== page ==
Kaliňák explained that money differently. He claims that Bašternák, when he was shareholder in the firm, lent money to the B.A. Haus. When Bašternák sold his share to Kaliňák and former Transport Minister Ján Počiatek they also took on the debt. Therefore B.A. Haus owed money to Kaliňák and Počiatek.
Payments towards the loan amounting €260,000 which Kaliňák received from B.A. Haus covered this debt.
This claim however is not supported by accounting records of the firm because when shareholders lend money to their firm it has to be recorded as debt towards a shareholder. There is no such record in 2013 accounting record. It could be however the mistake of accountant, the Sme daily wrote.
This was Kaliňák’s main argument during his press conference aimed at convincing public together with bank statements. After convincing coalition partners at coalition council with same documents Kaliňák’s stated that he deems the scandal resolved.
However, he failed to clarify why has not come up with these explanations at the very beginning of the case, Sme wrote.
Coalition parties Smer, the Slovak National Party (SNS), Most-Híd and Sieť fully trust Kaliňák, said Prime Minister Robert Fico after a three-hour session of the coalition council on June 13.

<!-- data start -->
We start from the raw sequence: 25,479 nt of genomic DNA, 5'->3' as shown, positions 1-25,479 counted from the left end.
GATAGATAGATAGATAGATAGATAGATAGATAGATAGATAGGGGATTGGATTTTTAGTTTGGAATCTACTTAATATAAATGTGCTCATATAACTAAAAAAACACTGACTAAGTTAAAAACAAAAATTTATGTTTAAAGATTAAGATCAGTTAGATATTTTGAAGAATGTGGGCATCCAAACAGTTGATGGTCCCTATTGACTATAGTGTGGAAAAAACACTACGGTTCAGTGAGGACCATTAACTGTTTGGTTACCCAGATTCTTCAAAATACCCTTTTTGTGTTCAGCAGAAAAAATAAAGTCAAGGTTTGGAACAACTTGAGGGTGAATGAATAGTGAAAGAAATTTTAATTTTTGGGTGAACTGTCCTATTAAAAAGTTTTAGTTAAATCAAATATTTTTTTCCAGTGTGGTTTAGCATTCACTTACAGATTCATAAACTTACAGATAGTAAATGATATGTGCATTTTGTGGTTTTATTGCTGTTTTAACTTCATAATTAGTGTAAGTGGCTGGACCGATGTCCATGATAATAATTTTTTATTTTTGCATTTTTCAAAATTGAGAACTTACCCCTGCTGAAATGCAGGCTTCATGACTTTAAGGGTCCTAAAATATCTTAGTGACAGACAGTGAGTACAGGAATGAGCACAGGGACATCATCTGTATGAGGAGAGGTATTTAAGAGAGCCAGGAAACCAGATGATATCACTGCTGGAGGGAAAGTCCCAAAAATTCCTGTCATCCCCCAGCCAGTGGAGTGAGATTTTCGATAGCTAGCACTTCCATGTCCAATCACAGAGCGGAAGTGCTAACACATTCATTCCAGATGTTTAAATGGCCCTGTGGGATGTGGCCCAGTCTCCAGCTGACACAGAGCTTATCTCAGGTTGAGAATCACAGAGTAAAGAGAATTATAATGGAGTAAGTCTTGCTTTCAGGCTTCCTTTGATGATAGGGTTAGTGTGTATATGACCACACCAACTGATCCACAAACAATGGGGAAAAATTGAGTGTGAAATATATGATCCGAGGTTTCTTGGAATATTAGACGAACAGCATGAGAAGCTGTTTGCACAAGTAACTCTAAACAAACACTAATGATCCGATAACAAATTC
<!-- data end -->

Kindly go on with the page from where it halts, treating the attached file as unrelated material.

“The interior minister has submitted documents that disprove allegations made by the opposition,” Fico told the press. “Kaliňák has informed the council that he will present these documents to the media and public today.”
Fico expects the investigating authorities to examine the extent of tax fraud in the so-called Bašternák case - with which the opposition has linked Kaliňák - thoroughly and as quickly as possible. They should inform the public about the process as well as the results of the investigation.
On the other hand, if Prime Minister Robert Fico does not dismiss Interior Minister, he will face a parliamentary no-confidence motion himself in the very first week of Slovakia’s Presidency of the EU Council which starts in July, Opposition OĽaNO-NOVA chairman Igor Matovič announced at a press conference on June 14.
The OĽaNO-NOVA chief believes that there are too many coincidences in the case.
“Počiatek bought a stake from Bašternák, who was then allowed to commit tax fraud without punishment. An accident? Oh, sure,” Matovič told the press. “When Bašternák's fraud was discovered, Kaliňák bought a stake from him and swept everything under the rug. An accident? Oh, sure.”